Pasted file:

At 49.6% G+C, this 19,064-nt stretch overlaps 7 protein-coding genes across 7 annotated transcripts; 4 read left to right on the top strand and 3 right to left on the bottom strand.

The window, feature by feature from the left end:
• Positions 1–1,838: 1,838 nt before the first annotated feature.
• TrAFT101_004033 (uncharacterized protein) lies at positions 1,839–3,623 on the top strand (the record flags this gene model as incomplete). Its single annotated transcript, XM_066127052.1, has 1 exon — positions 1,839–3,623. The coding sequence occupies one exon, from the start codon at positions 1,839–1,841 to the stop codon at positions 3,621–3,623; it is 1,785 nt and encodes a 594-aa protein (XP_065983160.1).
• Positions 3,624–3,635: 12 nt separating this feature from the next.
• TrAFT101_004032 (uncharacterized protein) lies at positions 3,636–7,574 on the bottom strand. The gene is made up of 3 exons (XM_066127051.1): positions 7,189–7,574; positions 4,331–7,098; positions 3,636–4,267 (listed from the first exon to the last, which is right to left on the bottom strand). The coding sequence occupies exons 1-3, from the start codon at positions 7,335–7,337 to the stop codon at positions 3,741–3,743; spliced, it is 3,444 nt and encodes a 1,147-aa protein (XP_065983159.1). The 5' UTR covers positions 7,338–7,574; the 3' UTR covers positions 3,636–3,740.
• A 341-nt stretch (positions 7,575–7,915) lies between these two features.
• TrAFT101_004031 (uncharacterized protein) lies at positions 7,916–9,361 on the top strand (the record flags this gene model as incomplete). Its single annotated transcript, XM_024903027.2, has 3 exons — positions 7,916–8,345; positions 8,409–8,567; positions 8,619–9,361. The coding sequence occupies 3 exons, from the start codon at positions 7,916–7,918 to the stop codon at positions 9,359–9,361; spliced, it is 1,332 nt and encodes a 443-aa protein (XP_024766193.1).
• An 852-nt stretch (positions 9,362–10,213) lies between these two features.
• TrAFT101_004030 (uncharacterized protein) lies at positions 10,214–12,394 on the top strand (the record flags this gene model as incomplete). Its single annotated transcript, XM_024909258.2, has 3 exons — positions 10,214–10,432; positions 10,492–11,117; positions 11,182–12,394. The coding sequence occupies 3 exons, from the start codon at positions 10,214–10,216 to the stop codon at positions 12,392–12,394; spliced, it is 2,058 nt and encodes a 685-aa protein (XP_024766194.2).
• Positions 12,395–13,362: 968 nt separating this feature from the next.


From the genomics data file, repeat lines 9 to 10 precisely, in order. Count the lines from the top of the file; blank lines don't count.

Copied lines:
• An 852-nt stretch (positions 9,362–10,213) lies between these two features.
• TrAFT101_004030 (uncharacterized protein) lies at positions 10,214–12,394 on the top strand (the record flags this gene model as incomplete). Its single annotated transcript, XM_024909258.2, has 3 exons — positions 10,214–10,432; positions 10,492–11,117; positions 11,182–12,394. The coding sequence occupies 3 exons, from the start codon at positions 10,214–10,216 to the stop codon at positions 12,392–12,394; spliced, it is 2,058 nt and encodes a 685-aa protein (XP_024766194.2).